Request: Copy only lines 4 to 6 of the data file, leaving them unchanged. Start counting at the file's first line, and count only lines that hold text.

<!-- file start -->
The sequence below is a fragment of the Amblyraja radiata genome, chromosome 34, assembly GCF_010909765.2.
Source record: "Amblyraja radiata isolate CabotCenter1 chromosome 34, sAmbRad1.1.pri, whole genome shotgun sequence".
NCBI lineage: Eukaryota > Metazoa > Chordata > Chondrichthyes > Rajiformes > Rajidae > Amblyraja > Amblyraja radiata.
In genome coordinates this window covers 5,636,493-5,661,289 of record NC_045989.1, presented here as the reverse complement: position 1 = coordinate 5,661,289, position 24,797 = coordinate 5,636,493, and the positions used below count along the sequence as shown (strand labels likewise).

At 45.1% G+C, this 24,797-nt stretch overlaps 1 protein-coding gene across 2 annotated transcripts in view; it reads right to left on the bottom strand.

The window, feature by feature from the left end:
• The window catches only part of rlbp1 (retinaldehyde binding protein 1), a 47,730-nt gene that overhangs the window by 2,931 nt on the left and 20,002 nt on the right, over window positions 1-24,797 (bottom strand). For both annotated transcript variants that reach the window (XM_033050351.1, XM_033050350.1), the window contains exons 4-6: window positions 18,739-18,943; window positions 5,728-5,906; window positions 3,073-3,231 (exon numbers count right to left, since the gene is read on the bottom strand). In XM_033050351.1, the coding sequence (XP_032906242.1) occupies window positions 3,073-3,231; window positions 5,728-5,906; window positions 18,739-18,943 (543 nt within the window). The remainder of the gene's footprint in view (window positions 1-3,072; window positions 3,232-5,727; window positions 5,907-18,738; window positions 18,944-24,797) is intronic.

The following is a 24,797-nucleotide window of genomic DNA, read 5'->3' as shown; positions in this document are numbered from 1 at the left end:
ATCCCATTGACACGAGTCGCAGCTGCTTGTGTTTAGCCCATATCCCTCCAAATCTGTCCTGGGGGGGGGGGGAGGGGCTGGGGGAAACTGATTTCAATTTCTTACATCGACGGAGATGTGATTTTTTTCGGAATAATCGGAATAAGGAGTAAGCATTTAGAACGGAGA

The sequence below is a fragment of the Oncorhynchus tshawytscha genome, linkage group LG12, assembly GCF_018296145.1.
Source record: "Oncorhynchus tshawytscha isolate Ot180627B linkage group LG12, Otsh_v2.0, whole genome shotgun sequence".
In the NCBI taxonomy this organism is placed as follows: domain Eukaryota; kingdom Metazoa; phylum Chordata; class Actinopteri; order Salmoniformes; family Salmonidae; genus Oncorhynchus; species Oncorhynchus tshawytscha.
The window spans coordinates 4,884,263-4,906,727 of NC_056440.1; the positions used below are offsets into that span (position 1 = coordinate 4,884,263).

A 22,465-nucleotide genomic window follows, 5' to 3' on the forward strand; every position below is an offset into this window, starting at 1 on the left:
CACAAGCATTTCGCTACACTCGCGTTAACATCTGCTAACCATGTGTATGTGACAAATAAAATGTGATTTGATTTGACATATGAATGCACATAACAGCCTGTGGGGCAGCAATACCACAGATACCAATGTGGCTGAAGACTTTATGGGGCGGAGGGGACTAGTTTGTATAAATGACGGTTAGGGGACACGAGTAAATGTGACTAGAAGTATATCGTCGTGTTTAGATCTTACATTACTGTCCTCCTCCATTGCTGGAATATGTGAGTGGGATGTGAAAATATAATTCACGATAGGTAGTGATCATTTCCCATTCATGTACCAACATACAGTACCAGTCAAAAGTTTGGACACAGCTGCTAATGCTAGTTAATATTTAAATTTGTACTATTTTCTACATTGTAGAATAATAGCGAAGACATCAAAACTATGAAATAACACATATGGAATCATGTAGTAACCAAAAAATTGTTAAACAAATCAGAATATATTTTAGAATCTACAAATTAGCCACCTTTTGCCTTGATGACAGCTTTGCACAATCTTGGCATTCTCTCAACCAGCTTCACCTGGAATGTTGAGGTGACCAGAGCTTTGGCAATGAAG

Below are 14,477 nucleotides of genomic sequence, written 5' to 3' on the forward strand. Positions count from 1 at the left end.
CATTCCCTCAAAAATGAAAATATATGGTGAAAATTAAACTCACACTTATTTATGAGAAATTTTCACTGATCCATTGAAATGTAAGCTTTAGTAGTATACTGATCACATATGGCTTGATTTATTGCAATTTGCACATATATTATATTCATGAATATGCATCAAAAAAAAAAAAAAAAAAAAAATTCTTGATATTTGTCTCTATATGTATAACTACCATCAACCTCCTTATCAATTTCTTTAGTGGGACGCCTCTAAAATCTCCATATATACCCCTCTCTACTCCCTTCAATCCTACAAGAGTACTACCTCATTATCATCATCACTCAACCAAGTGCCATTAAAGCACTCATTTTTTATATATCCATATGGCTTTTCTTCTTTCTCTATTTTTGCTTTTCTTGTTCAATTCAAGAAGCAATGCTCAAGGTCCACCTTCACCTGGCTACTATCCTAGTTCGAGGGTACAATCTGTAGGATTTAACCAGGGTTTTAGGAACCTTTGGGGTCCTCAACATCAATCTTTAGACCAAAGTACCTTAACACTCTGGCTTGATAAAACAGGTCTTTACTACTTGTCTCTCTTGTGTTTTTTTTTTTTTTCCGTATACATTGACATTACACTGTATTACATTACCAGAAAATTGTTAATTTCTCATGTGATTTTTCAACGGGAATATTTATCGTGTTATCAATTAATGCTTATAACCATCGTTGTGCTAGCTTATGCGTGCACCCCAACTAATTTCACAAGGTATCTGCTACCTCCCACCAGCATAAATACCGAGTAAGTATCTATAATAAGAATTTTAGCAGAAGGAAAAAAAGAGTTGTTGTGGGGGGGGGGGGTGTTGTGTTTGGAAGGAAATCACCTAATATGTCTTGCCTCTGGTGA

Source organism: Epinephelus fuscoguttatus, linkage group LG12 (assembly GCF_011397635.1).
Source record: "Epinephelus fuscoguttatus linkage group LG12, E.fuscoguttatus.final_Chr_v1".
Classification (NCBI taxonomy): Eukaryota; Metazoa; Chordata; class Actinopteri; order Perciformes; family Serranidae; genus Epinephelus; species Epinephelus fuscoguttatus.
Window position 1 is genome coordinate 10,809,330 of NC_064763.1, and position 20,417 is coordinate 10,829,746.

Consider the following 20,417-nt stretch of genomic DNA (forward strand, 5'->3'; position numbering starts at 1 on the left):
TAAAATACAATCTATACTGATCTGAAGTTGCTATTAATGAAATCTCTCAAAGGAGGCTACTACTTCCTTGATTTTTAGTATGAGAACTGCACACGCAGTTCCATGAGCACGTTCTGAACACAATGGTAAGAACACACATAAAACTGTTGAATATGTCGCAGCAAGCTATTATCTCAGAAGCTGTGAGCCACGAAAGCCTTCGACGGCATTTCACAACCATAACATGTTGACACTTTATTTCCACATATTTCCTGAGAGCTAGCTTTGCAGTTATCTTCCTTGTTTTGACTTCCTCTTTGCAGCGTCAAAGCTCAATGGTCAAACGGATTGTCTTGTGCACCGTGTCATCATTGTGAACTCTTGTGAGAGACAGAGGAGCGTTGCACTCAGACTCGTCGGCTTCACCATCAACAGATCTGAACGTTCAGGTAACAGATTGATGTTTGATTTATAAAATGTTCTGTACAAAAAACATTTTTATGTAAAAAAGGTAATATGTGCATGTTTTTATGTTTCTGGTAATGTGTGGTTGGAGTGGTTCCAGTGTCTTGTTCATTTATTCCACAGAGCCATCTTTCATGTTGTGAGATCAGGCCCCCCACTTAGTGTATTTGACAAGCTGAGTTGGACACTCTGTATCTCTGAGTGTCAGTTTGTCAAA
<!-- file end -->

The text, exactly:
In genome coordinates this window covers 5,636,493-5,661,289 of record NC_045989.1, presented here as the reverse complement: position 1 = coordinate 5,661,289, position 24,797 = coordinate 5,636,493, and the positions used below count along the sequence as shown (strand labels likewise).

At 45.1% G+C, this 24,797-nt stretch overlaps 1 protein-coding gene across 2 annotated transcripts in view; it reads right to left on the bottom strand.

The window, feature by feature from the left end: